Advocates will meet with the clients after the conference/meetings to ensure they understood what was said and the way forward.
If the children’s names are to place on the Child Protection Register the advocate will continue to support them through the implementation of the Child Protection plan. For example if parenting classes and counselling is part of the plan the advocate can refer the parents in house where support will continue.
We also try and help the family resolve other issues that may have an impact on the Child Protection Process such as housing, debt management, drug or alcohol abuse, relationships, or domestic violence. Overall, we work in partnership with the parents, social services and other agencies to assist the parents to work towards the Child Protection issues being resolved and the children’s names being removed from the register.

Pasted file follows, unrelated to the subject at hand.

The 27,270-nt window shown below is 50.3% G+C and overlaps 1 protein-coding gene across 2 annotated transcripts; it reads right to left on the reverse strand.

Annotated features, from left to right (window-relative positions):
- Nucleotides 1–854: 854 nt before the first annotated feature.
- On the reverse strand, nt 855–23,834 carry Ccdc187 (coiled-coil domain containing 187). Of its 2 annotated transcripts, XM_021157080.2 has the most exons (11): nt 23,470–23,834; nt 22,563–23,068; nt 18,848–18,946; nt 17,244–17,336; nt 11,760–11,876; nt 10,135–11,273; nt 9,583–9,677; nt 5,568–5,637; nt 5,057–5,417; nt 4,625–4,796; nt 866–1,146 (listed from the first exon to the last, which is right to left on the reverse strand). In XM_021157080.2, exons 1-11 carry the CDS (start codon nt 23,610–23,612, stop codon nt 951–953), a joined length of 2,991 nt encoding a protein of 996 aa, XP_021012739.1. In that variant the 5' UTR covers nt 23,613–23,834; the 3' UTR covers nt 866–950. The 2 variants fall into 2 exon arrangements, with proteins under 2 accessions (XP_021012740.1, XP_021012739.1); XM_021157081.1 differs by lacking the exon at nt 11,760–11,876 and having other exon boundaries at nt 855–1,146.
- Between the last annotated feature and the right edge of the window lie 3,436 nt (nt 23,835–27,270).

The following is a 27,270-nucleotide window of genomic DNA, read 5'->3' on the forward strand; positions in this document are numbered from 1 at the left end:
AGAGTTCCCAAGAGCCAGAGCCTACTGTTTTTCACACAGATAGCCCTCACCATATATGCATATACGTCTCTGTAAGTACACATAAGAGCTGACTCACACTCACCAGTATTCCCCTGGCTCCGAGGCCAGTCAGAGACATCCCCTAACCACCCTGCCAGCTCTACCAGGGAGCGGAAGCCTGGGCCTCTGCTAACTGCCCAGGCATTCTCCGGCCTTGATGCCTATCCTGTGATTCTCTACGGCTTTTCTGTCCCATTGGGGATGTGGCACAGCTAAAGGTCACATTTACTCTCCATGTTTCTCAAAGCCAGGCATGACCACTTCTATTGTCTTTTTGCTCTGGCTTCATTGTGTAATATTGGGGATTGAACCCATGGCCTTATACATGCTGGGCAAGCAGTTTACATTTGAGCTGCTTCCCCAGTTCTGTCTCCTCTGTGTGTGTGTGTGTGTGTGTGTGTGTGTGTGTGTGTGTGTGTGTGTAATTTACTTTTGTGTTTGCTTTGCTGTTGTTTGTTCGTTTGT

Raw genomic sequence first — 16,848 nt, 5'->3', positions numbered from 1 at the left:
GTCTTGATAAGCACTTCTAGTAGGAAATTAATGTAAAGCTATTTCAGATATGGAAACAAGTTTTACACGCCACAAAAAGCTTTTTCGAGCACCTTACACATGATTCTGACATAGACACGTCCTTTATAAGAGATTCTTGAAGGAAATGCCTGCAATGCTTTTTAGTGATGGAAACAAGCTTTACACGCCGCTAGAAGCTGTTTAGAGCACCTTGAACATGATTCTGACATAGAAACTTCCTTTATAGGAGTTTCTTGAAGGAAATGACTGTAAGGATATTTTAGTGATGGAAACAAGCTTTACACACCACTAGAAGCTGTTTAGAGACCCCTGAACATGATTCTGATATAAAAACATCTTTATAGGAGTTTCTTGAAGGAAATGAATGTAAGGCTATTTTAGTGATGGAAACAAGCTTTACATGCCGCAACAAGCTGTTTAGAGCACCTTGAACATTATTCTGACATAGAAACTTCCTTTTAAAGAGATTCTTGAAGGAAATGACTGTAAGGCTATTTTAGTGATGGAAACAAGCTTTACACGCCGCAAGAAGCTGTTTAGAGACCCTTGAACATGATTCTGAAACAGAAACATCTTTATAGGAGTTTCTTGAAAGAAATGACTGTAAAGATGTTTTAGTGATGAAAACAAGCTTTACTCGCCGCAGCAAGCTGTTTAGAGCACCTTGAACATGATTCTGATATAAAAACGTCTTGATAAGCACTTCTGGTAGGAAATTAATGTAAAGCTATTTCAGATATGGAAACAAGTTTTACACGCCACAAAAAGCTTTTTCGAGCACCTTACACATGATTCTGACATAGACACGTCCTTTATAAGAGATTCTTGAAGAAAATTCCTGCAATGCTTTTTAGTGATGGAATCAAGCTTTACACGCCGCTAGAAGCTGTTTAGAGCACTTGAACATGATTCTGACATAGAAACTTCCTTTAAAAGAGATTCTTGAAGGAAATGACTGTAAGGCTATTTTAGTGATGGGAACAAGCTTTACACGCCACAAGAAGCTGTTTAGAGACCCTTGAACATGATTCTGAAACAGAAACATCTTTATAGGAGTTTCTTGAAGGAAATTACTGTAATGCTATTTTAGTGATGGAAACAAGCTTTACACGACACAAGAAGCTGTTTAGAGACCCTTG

If the local authority decide to initiate care proceedings:
If the Local Authority issues care proceedings, we ensure the family have a solicitor who understands family law. We talk them through the procedures for the court, the different hearings, the courts’ time tabling and what the court may require of the parents in-relation to expert advice and co-operation. Advocates will encourage parents to participate in the proceedings at all levels, and to challenge constructively through their legal advisors. We help and encourage them to resolve any issues that may be having an impact on how they are behaving as parents. This could include people they may be associating with, such as a known schedule one offenders.
Telephone support is available to the client between hours of 10-5pm Monday to Friday.
If you wish to know more about the process or how an Advocate can help - please call us. You may also find usefullinks on Advocacy on our "Links" page.